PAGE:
Photo: Philipp Meyer
Teju Cole (b. 1975) moved to Brooklyn from Lagos, Nigeria, when he was 17. He impressed the reviewers with his prizewinning debut book Open City (2011), which is being published in Danish ahead of the festival. The main character in the novel, who bears a number of resemblances to its author, strolls through the streets of New York and meets people with whom he often has intense conversations; a lover of classical music and a curious intellectual who scans the many layers of the city with the special gaze with which the outsider – and the immigrant – are blessed.
Photo: Teju Cole
Alaa Al‑Aswany, considered one of the most important Egyptian writers, sold a million copies of his debut novel The Yacoubian Building from 2002. Since then Al‑Aswany has written several books, while at the same time keeping his dentist’s practice in Cairo. The Automobile Club of Egypt, which will soon be available in Danish, is an ebullient novel about life in Cairo in the 1950s, and of course provides a background for an understanding of Egypt and the upheavals the country is undergoing at present.
Photo: Hr. Ferdinand
German Daniel Kehlmann (b. 1975) is one of German literature’s superstars. His novel Measuring the World has been translated into 46 languages and is considered one of the most successful novels of post-war Germany. As well as being popular, Kehlmann is also a literary epicure who plays virtuosically with genres in his books. In the days up to the festival his latest novel, F, will appear in Danish.
Photo: Heji Shin
When Hungarian Péter Esterházy takes the stage, it will be a meeting not only with one of Hungary’s greatest living writers, but also with an ebulliently humorous temperament. Celestial Harmonies is the name of one of Esterházy’s bestknown books, which has been called a classic of contemporary European literature. Last year saw the appearance of Not Art, which had a Danish reviewer “standing jubilantly on the sidelines, enthusiastically cheering the furious pace, the furious energy“ of the book, which is a son’s fantasy about a beautiful, seductive mother who lives and breathes for football. The author himself is crazy about football!
Photo: Dan Wesker
Last year’s most talked-about novel in Sweden was written by Lena Andersson. Arbitrary Conduct – a novel about love is about the things that happen when you fall in love – head over heels and one-sidedly. The novel won the prestigious August Prize, and the Swedish readers and reviewers couldn’t put the book down. Soon it will be available to Danish readers.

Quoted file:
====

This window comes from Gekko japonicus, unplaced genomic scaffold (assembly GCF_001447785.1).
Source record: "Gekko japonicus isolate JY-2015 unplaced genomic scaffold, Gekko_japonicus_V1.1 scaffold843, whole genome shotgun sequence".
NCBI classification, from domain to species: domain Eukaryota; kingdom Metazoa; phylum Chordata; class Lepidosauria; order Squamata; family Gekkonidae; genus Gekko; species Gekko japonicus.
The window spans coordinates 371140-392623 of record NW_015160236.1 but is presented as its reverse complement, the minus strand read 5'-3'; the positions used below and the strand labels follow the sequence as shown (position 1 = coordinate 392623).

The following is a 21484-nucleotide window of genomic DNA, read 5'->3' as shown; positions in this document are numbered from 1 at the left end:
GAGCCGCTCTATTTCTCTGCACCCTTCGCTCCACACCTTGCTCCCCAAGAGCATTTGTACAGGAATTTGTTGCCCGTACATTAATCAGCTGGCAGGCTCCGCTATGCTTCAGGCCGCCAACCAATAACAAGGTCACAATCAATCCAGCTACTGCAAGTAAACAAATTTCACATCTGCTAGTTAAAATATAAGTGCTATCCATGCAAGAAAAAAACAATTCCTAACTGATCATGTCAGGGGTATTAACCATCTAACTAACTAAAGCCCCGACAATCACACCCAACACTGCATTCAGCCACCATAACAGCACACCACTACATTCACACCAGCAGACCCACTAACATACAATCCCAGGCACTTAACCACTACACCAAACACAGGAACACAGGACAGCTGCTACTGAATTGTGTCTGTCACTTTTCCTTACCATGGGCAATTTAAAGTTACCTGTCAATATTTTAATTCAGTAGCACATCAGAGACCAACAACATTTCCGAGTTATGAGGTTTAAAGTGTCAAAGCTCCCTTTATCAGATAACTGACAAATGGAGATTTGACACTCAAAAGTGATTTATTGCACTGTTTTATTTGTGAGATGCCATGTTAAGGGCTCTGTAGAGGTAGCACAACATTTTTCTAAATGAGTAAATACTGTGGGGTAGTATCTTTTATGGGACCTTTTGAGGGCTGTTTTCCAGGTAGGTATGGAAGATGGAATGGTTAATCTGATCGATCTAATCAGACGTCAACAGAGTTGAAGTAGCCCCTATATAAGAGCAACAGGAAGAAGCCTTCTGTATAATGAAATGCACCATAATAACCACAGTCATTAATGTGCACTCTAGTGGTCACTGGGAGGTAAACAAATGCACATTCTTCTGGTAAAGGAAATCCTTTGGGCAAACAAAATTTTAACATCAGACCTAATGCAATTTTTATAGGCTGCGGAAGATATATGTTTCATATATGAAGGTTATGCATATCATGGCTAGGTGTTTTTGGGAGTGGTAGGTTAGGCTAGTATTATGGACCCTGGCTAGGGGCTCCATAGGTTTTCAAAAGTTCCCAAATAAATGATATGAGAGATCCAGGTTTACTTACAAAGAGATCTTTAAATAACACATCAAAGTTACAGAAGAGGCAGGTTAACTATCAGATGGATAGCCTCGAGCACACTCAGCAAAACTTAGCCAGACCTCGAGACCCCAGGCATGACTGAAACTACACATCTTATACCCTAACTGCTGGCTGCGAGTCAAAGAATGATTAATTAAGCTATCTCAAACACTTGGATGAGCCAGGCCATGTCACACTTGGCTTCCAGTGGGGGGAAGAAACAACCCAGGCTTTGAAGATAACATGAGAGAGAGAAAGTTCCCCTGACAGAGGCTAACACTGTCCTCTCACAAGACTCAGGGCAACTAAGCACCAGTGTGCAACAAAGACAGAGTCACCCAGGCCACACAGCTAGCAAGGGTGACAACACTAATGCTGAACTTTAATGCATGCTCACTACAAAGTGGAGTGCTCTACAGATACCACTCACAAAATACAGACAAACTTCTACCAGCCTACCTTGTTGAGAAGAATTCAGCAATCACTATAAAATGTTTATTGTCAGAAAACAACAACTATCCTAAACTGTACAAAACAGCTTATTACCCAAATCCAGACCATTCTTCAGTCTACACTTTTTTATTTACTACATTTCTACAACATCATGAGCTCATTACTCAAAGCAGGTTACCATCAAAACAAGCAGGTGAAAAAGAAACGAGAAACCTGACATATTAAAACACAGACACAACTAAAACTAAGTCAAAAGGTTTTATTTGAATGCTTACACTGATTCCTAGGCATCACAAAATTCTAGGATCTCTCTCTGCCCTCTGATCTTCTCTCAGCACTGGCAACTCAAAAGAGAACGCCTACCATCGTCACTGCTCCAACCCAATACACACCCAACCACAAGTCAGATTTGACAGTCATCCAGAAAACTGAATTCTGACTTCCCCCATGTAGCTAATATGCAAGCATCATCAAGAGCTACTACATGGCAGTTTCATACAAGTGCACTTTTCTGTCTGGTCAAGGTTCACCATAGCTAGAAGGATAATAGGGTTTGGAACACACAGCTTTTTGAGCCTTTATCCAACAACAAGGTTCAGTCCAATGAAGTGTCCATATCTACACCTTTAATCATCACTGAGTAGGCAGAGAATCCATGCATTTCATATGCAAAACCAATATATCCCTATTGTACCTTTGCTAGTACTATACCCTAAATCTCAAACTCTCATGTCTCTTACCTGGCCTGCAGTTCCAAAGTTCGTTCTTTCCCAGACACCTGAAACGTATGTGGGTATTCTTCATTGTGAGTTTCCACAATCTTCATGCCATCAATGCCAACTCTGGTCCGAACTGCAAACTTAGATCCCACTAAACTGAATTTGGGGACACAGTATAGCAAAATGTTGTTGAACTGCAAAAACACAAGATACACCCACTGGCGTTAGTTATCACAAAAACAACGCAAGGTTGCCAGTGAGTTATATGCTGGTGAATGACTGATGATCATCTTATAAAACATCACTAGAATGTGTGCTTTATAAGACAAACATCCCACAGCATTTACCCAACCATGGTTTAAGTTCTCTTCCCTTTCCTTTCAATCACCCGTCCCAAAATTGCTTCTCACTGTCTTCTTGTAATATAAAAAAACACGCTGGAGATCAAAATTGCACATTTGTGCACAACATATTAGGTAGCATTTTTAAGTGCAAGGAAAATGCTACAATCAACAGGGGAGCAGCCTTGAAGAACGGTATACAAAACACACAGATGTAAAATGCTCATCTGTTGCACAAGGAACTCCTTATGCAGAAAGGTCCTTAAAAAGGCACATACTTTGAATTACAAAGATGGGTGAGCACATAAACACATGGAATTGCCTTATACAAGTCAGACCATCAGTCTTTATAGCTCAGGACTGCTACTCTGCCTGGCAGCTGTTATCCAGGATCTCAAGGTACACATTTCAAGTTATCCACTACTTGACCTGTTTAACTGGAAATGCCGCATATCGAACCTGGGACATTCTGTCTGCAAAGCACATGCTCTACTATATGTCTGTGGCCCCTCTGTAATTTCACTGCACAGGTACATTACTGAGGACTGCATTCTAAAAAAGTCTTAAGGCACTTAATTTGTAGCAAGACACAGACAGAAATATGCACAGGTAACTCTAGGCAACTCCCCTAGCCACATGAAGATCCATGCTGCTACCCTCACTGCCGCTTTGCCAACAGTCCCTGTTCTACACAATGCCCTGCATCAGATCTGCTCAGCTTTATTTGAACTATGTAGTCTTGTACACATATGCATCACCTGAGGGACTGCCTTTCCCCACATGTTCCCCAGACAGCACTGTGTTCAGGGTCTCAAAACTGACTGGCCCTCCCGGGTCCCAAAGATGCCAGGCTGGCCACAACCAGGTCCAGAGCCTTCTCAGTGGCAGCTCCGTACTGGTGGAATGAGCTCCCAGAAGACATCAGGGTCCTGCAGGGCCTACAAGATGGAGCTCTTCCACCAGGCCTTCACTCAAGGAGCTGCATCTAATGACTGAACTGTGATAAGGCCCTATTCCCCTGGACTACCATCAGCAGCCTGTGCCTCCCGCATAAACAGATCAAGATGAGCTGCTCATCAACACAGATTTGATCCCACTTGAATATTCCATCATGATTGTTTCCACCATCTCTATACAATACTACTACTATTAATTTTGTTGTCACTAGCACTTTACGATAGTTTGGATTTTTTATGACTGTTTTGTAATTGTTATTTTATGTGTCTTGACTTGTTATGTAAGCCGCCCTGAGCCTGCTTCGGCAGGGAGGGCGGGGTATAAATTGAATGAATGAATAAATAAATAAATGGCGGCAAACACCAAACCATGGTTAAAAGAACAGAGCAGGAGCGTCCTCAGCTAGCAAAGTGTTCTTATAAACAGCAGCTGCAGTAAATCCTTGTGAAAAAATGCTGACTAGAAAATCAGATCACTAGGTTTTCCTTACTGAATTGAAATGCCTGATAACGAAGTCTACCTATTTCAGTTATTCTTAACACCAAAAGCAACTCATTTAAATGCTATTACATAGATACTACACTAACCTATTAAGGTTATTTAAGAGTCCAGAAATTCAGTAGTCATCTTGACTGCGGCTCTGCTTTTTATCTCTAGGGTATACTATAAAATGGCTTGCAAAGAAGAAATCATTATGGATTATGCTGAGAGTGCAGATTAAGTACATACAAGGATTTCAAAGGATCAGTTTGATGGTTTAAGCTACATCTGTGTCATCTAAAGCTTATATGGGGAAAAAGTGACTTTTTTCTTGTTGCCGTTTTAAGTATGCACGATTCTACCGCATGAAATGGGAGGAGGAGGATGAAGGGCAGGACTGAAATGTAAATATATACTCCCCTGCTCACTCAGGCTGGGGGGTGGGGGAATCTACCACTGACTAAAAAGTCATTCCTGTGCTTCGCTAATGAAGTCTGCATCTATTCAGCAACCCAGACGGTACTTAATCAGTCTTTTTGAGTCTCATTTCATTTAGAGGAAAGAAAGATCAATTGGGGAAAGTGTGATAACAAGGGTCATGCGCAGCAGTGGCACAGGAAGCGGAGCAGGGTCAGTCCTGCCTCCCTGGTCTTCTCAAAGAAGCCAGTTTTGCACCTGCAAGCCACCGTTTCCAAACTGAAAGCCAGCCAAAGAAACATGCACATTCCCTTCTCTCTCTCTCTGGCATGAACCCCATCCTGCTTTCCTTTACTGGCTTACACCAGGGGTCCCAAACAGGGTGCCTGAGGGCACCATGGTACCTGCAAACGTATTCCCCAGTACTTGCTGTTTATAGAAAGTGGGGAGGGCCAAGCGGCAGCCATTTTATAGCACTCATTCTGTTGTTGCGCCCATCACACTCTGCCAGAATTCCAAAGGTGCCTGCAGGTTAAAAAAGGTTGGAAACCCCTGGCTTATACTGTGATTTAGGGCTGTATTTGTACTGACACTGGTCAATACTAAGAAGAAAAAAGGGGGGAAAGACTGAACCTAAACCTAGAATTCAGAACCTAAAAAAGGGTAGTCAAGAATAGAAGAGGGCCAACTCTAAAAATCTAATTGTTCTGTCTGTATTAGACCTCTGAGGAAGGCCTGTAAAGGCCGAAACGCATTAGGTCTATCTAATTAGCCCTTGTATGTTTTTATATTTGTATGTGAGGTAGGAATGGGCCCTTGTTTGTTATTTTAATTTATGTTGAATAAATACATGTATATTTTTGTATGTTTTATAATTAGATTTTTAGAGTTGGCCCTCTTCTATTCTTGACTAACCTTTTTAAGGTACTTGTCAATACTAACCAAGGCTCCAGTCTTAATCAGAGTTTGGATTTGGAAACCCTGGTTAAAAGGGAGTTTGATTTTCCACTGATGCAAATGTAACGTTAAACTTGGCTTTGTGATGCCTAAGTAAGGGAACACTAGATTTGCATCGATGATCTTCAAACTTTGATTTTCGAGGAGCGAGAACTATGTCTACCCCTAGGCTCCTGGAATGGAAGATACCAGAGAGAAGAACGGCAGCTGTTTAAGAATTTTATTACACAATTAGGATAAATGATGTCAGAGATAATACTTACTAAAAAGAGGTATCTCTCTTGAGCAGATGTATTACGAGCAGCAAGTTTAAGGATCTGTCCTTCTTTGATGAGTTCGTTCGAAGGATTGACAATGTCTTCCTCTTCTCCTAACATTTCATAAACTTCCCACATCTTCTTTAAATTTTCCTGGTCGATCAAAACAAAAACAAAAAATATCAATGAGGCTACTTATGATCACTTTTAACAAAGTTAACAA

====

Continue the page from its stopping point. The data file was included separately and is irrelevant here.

Photo: Cato Lein
Sjón from Iceland, whose short novels powerfully affect their readers, will also be visiting the festival. He was awarded the Nordic Council’s Prize for Literature for The Blue Fox in 2005 and had his international breakthrough with Marvels of Twilight, published in Danish in 2010. His novels have now ben translated into 25 languages. Sjón also garnered excellent reviews in the Danish newspapers for his latest novel Moonstone – the Boy Who Never Was.
Photo: Thomas A.
A regular feature of Louisiana Literature is Audio Walk. Authors have written about spaces and art at Louisiana. The contributions have been produced as a sound experience offering the audience their own literary experience the festival.
About Louisiana Literature
Louisiana’s literature festival saw its light in August 2010 and was a resounding success. Since then, it has become an annual event bringing together over 40 writers from Denmark and abroad and thousands of festival goers during the four-day festival.
The atmosphere is absolutely fantastic and most of the museum is involved in a lively interplay when authors move in with readings, performances, interviews and discussions. With this programme Louisiana brings an old legacy – a strong commitment to the world of literature – into a new era. The museum also strives to strike a blow for good literature and the necessity of it.
A four-day tightly packet programme make it almost impossible to include everything, but luckily the festival has a long 'after life' on Louisiana Channel where many of the writers, who have been guests at Louisiana Literature, are featured - for instance Patti Smith, Tomas Espedal, Richard Ford, Nicole Krauss, Henning Mankell, and Kerstin Ekman.
C. L. DAVIDS FOUNDATION AND COLLECTION supports Louisiana Literature